Tamar Rabinowitz has received this year’s Grinspoon-Steinhardt Award for Excellence in Jewish Education, presented by the Jewish Community Federation of San Francisco, the Peninsula, Marin and Sonoma Counties at their Annual Meeting on June 10. Tamar is a graduate of the first cohort of the Pardes Educators Program, an AVI CHAI-sponsored two-year teaching training program for those pursuing day school education as a definite career path, combining intensive text study at Pardes with an MJEd from Hebrew College. As she is recognized for her excellence in education and leadership, I had the opportunity to interview her about her experiences – and to wish her a hearty mazal tov, of course!
What is your background, and how did you come to be a Jewish educator?
I am originally from a village outside of Cape Town, South Africa, and I went to a Jewish day school in Cape Town. As soon as I finished high school, I went off to Israel, where I got a degree in Jewish history from Hebrew University. After completing my first degree, I took a year off which I spent in Wellington, New Zealand, and I volunteered with Jewish community there. One of the primary jobs I wanted to do was to teach. I had been involved as a Bnai Akiva madricha, but had never before taught in a formal setting. My first time in the classroom, I was terrified. I was sitting in front of a room of 5-12 year-olds, and my hands were shaking – I actually sat on them because I didn’t want them to see I was so nervous. But I loved it. Back at Hebrew University, I had been on the track to get a Master’s in Jewish history, and I changed departments to go into Jewish education. A year into it, I got a spot in the Pardes Educators Program, where I completed my Master’s. Afterwards, I came to the US to teach at the Charles E. Smith Jewish Day School in Maryland, where I taught for seven years. I then moved to San Francisco, and I am now a Tanach teacher and mentor at JCHS of the Bay.
How did your time at the Pardes Educators Program impact your career?
It helped me immensely. It gave me an opportunity to study the background and theory of education, which I believe is very important for all educators; it allowed me to study full-time what I love to teach and study: Tanach; and the benefits continue today, as I have been very involved with the network of Pardes alumni since I graduated. One passion I have besides education and teaching excellence is mentoring. Last year, my school gave me the opportunity to provide professional development for the staff in addition to teaching. It was the first time I had that kind of responsibility. Pardes allows me to continue with this passion, as this year, I am directing the Pardes alumni teacher training program for first and second-year teachers out in the field to come back, learn, and receive mentorship. Also, Pardes provided me with a community of educators, which I can draw upon when I’m stuck. I can’t imagine what my time here in the US would have been like without the Pardes alumni network.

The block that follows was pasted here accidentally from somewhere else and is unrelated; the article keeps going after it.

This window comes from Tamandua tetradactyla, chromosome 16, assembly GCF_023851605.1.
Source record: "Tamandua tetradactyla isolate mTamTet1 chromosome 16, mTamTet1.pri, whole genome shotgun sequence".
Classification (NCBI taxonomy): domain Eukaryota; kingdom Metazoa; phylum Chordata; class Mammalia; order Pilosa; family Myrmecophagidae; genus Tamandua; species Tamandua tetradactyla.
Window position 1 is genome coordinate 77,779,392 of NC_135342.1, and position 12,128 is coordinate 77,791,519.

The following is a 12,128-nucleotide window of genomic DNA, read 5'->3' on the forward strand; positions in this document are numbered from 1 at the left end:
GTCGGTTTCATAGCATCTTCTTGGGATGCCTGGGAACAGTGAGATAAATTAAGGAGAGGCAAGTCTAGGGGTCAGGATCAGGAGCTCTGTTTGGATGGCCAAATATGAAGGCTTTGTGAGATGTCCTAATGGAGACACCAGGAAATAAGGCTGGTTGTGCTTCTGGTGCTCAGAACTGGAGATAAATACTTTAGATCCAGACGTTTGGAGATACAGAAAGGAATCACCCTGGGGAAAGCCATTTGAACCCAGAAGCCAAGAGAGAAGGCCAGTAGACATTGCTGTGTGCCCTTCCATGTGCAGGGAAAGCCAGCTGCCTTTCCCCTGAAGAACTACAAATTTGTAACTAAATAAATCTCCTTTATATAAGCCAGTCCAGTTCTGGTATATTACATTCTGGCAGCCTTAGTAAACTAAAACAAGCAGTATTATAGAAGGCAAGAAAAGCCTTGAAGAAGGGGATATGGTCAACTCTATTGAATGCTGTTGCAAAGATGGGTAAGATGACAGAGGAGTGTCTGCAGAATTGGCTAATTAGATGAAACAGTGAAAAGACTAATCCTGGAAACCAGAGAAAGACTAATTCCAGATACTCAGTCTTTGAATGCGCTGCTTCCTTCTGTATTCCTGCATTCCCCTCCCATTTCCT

Tell me more about your interest in teacher mentorship.
Every novice teacher should have a mentor – not just a buddy to talk to, but someone who can help them manage the numerous components it takes to be a teacher. Every Jewish day school should provide novice teachers with this benefit so that they will stay in the field of Jewish education and grow professionally. Even veteran and expert teachers need a way to continue their development. I believe there should always be opportunities for educators to challenge themselves and have the opportunity to grow in this way.
Where does your passion for Tanach come from?
I don’t know exactly where I got the passion from – probably from my parents. Even from the time when I was a little girl and into my high school and college years, I always made an effort to set aside time to study Tanach. When I was at Hebrew University, I was also in the first cohort of Matan. Tanach is a difficult discipline; there are so many avenues by which you can enter and be intellectually engaged and challenged. I love narrative, so Tanach always spoke to me. I appreciate how in the text I can trace the development of the Israelites and their relationship with G-d, and how every generation has that struggle and has risen to it in its own ways. In that regard we’re just continuing with their tradition.
I like to teach Tanach through a skill-based lens. I want to make my students independent readers of the text. All of us have different backgrounds, so the text speaks to us in individual ways.
What are your goals for the future?
My goal is to stay optimistic in the field of education – to keep on enjoying what I do and to find avenues to grow. Being a Teacher Mentor in my school has been an amazing opportunity for me to think more about what professional development can look like. I want to keep myself always in this stage of growing.
Tamar is the third Pardes Educators Program alum to win this award. The others are Jessica Lissy (2008) and Adam Tilove (2009).
The Grinspoon-Steinhardt Awards for Excellence in Jewish Education are generously funded by The Harold Grinspoon Foundation and The Steinhardt Foundation for Jewish Life. The Awards are administered and disseminated by JESNA.